From last evening’s “Hardball w/ Chris Matthews” comes this bizarre bit: Shortly after New York Times columnist Bob Herbert condemned the US for forcing democracy on Iraqis “at the point of a gun,” Democratic strategist Hilary Rosen had this to say: “There’s another word for ‘insurgents’ in Iraq, and that’s ‘residents.'”
Not to be outdone, Matthews himself (channeling Brian Williams) then added: “‘Insurgents’ are what the British called us in the Revolutionary War. It’s true”–an observation which, if I didn’t know better, might lead me to conclude Chris was trying to draw some sort of parallel or something.
The Iraqis who have risen up against the occupation are not “insurgents” or “terrorists” or “The Enemy.” They are the REVOLUTION, the Minutemen, and their numbers will grow — and they will win. –Michael Moore, April 2004
But DO NOT DARE question their patriotism! (via Malkin)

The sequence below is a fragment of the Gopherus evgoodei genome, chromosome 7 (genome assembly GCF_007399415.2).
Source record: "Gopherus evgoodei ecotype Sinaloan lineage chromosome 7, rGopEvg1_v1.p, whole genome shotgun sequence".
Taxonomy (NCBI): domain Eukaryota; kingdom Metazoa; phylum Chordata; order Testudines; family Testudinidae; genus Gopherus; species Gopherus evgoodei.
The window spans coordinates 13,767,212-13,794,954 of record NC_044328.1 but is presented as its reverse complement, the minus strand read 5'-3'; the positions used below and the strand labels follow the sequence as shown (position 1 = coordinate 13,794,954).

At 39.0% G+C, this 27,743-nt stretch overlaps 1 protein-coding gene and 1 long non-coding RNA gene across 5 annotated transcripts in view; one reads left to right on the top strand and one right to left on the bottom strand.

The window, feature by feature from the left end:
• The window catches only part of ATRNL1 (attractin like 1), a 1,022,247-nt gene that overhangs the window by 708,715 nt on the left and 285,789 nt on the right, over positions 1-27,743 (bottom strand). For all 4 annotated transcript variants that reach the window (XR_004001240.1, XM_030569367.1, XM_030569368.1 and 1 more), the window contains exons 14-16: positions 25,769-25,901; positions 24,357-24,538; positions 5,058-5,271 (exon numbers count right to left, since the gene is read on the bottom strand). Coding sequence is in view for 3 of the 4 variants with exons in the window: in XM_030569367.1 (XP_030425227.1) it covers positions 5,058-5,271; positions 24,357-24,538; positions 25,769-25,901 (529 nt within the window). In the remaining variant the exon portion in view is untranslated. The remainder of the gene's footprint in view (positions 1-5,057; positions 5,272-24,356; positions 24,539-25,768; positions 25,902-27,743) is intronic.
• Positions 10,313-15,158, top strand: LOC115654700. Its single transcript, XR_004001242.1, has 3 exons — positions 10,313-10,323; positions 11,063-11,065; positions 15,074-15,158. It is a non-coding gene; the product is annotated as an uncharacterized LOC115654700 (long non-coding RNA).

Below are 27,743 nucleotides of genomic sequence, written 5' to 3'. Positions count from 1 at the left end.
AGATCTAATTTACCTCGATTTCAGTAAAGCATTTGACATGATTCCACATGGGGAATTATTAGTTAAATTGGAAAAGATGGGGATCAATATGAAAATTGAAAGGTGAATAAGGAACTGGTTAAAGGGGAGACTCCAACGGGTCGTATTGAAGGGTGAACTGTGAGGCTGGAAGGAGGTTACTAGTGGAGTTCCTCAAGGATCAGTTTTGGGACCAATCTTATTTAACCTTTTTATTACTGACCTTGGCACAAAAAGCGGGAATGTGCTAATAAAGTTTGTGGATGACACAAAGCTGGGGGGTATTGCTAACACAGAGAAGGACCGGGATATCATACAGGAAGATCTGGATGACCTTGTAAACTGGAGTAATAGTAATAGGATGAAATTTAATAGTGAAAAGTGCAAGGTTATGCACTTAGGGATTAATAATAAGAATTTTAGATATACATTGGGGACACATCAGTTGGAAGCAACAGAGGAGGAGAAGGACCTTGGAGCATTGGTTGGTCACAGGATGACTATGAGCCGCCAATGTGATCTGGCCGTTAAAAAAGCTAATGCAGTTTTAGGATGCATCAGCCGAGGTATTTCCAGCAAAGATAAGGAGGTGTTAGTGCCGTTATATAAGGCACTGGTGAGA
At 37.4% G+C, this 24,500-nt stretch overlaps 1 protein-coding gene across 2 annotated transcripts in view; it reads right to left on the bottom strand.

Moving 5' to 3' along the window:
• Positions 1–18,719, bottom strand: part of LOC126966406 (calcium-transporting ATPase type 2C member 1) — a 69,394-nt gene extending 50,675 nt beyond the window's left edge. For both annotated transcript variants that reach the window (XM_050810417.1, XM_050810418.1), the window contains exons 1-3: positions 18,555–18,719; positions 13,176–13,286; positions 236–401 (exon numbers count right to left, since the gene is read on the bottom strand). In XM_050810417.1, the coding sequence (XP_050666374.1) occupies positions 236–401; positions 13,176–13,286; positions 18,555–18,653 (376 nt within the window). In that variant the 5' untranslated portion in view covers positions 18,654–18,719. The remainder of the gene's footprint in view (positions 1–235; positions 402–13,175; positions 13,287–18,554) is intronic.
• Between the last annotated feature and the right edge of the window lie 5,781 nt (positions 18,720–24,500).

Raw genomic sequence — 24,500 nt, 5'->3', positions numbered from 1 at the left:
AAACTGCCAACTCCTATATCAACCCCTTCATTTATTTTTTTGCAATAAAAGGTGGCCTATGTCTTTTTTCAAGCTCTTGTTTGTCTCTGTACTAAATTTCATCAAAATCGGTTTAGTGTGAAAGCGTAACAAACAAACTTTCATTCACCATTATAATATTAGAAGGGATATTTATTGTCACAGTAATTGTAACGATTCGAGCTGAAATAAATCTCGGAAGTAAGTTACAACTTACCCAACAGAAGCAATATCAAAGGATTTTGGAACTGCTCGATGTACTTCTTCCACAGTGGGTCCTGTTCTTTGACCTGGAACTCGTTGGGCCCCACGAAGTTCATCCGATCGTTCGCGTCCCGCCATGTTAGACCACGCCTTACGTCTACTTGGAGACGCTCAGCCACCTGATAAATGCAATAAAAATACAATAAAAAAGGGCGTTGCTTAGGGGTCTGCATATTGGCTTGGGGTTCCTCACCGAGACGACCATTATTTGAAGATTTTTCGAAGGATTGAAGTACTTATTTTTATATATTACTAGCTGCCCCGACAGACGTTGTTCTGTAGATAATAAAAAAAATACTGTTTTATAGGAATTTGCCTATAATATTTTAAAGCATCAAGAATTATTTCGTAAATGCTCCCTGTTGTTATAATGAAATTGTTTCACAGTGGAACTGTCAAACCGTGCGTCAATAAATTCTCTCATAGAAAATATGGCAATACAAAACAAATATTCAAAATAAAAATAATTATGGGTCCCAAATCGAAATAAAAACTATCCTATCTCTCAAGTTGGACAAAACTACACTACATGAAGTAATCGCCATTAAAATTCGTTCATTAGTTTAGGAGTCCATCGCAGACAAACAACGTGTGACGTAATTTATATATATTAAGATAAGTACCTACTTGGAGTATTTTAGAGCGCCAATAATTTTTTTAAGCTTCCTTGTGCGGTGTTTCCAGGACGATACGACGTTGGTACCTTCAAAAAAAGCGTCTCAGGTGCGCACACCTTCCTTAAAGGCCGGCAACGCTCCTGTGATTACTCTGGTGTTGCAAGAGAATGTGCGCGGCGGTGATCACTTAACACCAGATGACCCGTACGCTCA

UPDATE: Say Anything notes the Moore parallel, as well. And, thank goodness, commenters are playing the moral equivalence games:
I don’t see what the big deal is. During the revolution, we WERE insurgents, we DID use the tactics of terror, and it WAS a rebellion. Pretty much the same as in Iraq.
And don’t miss:
What about what our rebels did to loyalists during the American revolution?
In areas under Patriot control, they were subject to confiscation of property and even tar and feathering or worse. They could be arrested for being loyal to the British, some were even blackmailed, whipped, abused, threatened, and attacked by mobs of Revolutionaries.
I think that could be considered terrorism. I’m not saying that the Iraqi insurgents are the same as our founding fathers, but to say there aren’t any similarities is a lie.
It’s the old “panties on the head is mean and removing the head is mean, therefore American guards at Abu Gharib and terrorists in Iraq are both mean–end of story” argument in colonial terms.